This sprawling one-story house, which sits on a 0.75 acre property within the Stanford campus, has a rich history. It began as a modest California ranch home and was added onto several times over the years with different architects. The original house was built in 1948 and was designed by the well-known Bay Area architect, John Carl Warneke, an early proponent of contextual architecture known for his Modernist and Bauhaus works. The previous owner was the late world-renowned artist and Stanford professor, Nathan Oliveira, who added on a large attached art studio with a distinctive geometric form to take advantage of the natural northern daylight. Oliveira’s legacy lives on in the house, as the colorful accents on the kitchen and family cabinetry were inspired by Oliveira’s artwork. In addition, his paintings and sculptures are still on display around the home, generously on loan from the Olivieira family.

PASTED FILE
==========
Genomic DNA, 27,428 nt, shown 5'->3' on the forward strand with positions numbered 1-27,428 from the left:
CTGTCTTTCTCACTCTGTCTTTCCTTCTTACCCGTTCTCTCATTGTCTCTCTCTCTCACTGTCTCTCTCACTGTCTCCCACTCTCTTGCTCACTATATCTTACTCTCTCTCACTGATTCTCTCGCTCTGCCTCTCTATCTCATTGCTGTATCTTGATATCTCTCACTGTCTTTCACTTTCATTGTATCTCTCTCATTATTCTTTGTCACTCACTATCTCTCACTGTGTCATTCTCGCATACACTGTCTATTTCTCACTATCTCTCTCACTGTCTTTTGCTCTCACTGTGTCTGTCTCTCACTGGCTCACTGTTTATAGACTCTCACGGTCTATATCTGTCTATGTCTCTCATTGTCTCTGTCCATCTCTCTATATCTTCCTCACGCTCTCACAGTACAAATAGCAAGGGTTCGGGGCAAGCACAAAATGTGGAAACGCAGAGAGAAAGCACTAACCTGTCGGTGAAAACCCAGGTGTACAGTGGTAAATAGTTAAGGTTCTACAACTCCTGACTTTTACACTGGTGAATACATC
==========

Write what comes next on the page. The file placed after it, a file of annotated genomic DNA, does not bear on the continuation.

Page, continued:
More recently, the grounds of the property have been redesigned and re-purposed to accommodate a young family who regularly entertains. An expansive outdoor living, dining and cooking space connects to the interior living spaces by way of two large opening glass walls. The mid-century modern style pool cabana, which was featured on the cover of Sunset magazine in 1957, was also remodeled and modernized as part of the project.
The project included a complete remodel and reconfiguration of the interior spaces of the home, seeking to unify the various additions and styles into a more cohesive modern home. The former art studio has been transformed into a kitchen/family room space. The exterior underwent a cosmetic facelift with the same design intent to unify and modernize the structure.